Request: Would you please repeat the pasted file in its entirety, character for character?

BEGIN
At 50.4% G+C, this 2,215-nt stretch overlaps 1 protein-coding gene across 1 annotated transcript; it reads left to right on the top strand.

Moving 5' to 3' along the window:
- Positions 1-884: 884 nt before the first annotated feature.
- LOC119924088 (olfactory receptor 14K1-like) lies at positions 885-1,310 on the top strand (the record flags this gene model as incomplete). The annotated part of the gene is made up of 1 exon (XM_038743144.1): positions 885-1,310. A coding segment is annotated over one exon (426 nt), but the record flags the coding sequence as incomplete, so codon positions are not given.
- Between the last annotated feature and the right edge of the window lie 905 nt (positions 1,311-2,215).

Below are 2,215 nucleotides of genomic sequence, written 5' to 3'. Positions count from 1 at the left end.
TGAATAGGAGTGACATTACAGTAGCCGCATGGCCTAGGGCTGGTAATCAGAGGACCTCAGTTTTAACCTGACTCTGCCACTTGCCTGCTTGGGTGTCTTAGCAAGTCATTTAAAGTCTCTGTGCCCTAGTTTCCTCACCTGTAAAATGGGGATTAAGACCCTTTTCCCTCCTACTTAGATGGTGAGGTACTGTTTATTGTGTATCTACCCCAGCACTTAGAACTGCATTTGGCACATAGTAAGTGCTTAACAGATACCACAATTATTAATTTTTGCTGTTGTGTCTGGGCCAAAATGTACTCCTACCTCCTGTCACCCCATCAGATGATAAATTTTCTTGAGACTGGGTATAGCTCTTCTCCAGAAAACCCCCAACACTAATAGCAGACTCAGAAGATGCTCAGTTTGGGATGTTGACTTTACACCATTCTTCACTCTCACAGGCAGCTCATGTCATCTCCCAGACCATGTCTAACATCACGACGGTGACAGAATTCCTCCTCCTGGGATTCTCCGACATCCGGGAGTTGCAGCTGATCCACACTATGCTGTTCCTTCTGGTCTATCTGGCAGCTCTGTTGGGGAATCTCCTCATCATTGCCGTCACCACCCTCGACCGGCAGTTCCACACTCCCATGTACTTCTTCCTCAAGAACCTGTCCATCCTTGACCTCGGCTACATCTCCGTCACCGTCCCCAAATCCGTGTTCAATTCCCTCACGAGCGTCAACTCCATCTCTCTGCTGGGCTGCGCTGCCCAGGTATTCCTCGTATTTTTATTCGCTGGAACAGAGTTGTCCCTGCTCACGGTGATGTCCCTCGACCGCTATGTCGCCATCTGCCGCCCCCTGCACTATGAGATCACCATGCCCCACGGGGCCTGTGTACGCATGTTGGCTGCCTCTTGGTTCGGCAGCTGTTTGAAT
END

At 50.4% G+C, this 2,215-nt stretch overlaps 1 protein-coding gene across 1 annotated transcript; it reads left to right on the top strand.

Moving 5' to 3' along the window:
- Positions 1-884: 884 nt before the first annotated feature.
- LOC119924088 (olfactory receptor 14K1-like) lies at positions 885-1,310 on the top strand (the record flags this gene model as incomplete). The annotated part of the gene is made up of 1 exon (XM_038743144.1): positions 885-1,310. A coding segment is annotated over one exon (426 nt), but the record flags the coding sequence as incomplete, so codon positions are not given.
- Between the last annotated feature and the right edge of the window lie 905 nt (positions 1,311-2,215).

Below are 2,215 nucleotides of genomic sequence, written 5' to 3'. Positions count from 1 at the left end.
TGAATAGGAGTGACATTACAGTAGCCGCATGGCCTAGGGCTGGTAATCAGAGGACCTCAGTTTTAACCTGACTCTGCCACTTGCCTGCTTGGGTGTCTTAGCAAGTCATTTAAAGTCTCTGTGCCCTAGTTTCCTCACCTGTAAAATGGGGATTAAGACCCTTTTCCCTCCTACTTAGATGGTGAGGTACTGTTTATTGTGTATCTACCCCAGCACTTAGAACTGCATTTGGCACATAGTAAGTGCTTAACAGATACCACAATTATTAATTTTTGCTGTTGTGTCTGGGCCAAAATGTACTCCTACCTCCTGTCACCCCATCAGATGATAAATTTTCTTGAGACTGGGTATAGCTCTTCTCCAGAAAACCCCCAACACTAATAGCAGACTCAGAAGATGCTCAGTTTGGGATGTTGACTTTACACCATTCTTCACTCTCACAGGCAGCTCATGTCATCTCCCAGACCATGTCTAACATCACGACGGTGACAGAATTCCTCCTCCTGGGATTCTCCGACATCCGGGAGTTGCAGCTGATCCACACTATGCTGTTCCTTCTGGTCTATCTGGCAGCTCTGTTGGGGAATCTCCTCATCATTGCCGTCACCACCCTCGACCGGCAGTTCCACACTCCCATGTACTTCTTCCTCAAGAACCTGTCCATCCTTGACCTCGGCTACATCTCCGTCACCGTCCCCAAATCCGTGTTCAATTCCCTCACGAGCGTCAACTCCATCTCTCTGCTGGGCTGCGCTGCCCAGGTATTCCTCGTATTTTTATTCGCTGGAACAGAGTTGTCCCTGCTCACGGTGATGTCCCTCGACCGCTATGTCGCCATCTGCCGCCCCCTGCACTATGAGATCACCATGCCCCACGGGGCCTGTGTACGCATGTTGGCTGCCTCTTGGTTCGGCAGCTGTTTGAAT